Tuesday in the Thirtieth Week of Ordinary Time

Revelation 22:16-21

The Spirit and the Bride Say, “Come”

Today we close not only the Book of Revelation but the Bible as well, and the last chapter of Revelation is a fitting way to do so.  It is an invitation from Jesus Christ himself who sent his angel to testify to everything written in this book for the churches—those seven in Asia Minor at the close of the first century and every church today.  And in addition to Jesus, “The Spirit and the Bride say, ‘Come.’”  The Triune God has issued an invitation and the Church of Jesus Christ proclaims it to all the world.  No one is excluded.  Indeed, we might even call it a summons.  Oh, people may resist, but they do so at their eternal peril.  After all, it is Almighty God who orders everyone to believe; someday He will order everyone to appear before His Tribunal to answer for their response to that summons.

Still, the invitation is made: “Come.”  And how beautifully it is spoken: “Let the one who is thirsty come; let the one who desires take the water of life without price.”  The gods of ancient paganism couldn’t care less about human beings qua human beings, nor do the gods of other religions today.  But the God and Father of our Lord and Savior Jesus Christ says, “Come!”  Salvation is real and it is freely offered—at the price of faith and repentance.  That is, salvation is free but not cheap.  Ask the crucified one.

Then a stern warning is given that no one change the contents of “this prophecy.”  And that is what Revelation is—prophecy.  And as prophecy, it is given for the edification of the Church.  She is a pilgrim people.  She is not at home in the world nor does the world desire her.  But that’s okay with her; she belongs to another.  And she waits for him knowing that one day he shall come for her and their nuptials be complete.  For he has said, “Surely, I am coming soon.”  And she responds, “Come, Lord Jesus!” 

And so where Genesis began with a man and a woman being driven from a garden, Revelation ends with nations entering a city; where Genesis began with innocence; Revelation ends with redemption; where Adam failed Satan, Christ felled Satan; where Eve birthed the first man, Mary birthed the Last Man; and where once a tree proved man’s ruin, now a tree provides man’s repair.  What bookends Genesis and Revelation make!  And yet, we are enchanted so to move beyond this world up yonder—further up and further in.  And so we say with the love-stricken woman of the Song: “Make haste, my beloved, and be like a gazelle or a young stag on the mountain of spices (8:14).  And never stop praying, “Thy Kingdom Come.”  Amen.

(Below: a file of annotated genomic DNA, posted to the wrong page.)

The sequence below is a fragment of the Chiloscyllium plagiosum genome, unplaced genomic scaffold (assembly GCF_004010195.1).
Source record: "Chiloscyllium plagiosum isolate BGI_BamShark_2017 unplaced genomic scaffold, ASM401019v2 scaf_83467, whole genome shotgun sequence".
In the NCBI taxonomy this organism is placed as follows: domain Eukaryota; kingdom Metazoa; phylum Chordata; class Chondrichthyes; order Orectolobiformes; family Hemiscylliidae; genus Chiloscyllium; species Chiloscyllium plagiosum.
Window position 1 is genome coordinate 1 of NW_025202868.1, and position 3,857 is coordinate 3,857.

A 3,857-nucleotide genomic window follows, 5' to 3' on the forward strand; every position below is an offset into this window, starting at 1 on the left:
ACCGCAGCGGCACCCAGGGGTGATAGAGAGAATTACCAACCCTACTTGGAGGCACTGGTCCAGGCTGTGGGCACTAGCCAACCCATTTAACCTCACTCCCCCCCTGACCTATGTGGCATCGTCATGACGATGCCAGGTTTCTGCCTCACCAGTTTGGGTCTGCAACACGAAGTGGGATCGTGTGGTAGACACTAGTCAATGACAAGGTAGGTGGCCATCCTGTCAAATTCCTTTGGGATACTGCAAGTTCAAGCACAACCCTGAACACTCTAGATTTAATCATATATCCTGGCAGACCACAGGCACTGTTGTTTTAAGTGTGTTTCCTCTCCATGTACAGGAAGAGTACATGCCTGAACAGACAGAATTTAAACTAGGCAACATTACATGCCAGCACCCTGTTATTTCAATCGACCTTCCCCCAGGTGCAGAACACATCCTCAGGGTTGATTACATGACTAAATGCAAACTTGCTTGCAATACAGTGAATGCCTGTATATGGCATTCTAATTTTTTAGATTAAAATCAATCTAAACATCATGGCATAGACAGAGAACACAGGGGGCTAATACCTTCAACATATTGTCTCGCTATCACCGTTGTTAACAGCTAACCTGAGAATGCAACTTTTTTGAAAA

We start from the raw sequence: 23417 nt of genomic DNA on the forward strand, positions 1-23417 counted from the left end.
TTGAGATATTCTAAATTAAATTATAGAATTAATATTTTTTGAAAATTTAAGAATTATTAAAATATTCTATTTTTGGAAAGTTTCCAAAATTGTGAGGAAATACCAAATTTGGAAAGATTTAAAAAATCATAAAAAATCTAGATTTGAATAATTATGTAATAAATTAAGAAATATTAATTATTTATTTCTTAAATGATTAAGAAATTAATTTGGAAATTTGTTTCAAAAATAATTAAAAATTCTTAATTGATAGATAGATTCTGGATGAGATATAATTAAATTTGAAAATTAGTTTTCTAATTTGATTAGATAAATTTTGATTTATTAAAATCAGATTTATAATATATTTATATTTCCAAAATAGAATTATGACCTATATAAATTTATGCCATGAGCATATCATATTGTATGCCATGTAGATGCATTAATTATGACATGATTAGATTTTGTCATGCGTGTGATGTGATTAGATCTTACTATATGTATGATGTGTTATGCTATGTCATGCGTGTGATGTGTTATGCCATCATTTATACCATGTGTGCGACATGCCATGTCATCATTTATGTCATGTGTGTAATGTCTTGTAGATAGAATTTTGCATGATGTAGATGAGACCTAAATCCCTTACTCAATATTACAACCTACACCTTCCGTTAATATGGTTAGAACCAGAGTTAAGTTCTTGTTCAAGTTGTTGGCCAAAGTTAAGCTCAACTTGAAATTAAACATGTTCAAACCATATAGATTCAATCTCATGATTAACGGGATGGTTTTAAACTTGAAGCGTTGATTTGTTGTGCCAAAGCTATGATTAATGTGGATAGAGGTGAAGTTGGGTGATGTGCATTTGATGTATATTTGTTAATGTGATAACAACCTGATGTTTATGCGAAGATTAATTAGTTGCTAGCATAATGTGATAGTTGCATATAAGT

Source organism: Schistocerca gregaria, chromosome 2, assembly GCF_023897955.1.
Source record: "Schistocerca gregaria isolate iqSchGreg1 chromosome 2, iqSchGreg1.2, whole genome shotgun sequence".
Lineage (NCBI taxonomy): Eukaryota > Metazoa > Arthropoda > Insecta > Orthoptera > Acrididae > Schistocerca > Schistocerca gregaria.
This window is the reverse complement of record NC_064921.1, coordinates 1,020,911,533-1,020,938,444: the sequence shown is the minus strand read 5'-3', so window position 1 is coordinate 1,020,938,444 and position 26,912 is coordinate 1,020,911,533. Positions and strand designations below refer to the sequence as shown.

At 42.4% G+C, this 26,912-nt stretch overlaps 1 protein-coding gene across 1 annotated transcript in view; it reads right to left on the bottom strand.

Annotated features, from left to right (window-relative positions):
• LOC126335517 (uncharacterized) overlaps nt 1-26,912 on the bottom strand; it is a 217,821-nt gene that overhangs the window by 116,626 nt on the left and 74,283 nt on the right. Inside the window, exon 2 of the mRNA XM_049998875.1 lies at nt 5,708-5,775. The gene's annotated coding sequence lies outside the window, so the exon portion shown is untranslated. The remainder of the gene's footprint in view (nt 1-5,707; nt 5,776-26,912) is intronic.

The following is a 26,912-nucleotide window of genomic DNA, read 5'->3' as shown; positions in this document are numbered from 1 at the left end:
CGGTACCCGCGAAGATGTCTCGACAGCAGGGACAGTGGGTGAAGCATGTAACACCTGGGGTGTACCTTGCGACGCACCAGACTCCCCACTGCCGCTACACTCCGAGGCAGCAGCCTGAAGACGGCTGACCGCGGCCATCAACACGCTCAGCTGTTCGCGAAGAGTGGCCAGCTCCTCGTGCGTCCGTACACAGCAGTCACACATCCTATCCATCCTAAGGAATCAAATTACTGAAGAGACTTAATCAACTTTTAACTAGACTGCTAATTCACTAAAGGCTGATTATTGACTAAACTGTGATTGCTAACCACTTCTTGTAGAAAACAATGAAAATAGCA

Author: The Reformed Baptist

My name is Stephen Taylor, ordained Baptist minister of eighteen years pastoral experience with a Ph.D. in Historical Theology from Southwestern Baptist Theological Seminary in Fort Worth, Texas. Better than that, I am married to a godly woman, Karla, who has been very patient with me since 1989. I have two daughters, both of whom I homeschooled for extended periods of time, who became godly young women, and who ran off and married godly young men, all of which is very proper. The oldest daughter has even seen fit to bless me with a grandson and a granddaughter, and my youngest daughter with a grandson, all three of whom are bundles of exceeding joy. As you can see, I am quite blessed. This website is dedicated to helping people grow in the wisdom and knowledge of our Lord Jesus Christ through the gift of writing that the Lord has given to me. It is specifically about helping His people grow in godliness, the theme you see repeated above. I write devotions with this aim and hope that they might be of some help to God’s people. Full disclosure: I am of a Reformed bent, meaning that my understanding of Scripture is primarily informed by the Reformers and their successors of the sixteenth and seventeenth centuries. However, as a student of church history and theology, I strive to remain true to that teaching handed down once for all unto the saints through every age of the Church. I like to think of myself as a “catholic” Christian, as the Reformers thought of themselves. At any rate, feel free to read, pray, and contact me if you wish, or correct me if need be. As you can see, I tend to follow the church year. Of course, I make no special claims about these devotions. I know very well that others have written better and plumbed the depths of God’s word with greater insight. But if my musings help someone draw closer to the Lord, well then, I have my reward. Blessings to you and may the God and Father of our Lord and Savior Jesus Christ speak to you that word which He knows you especially need to hear. Grace & peace, Stephen Taylor

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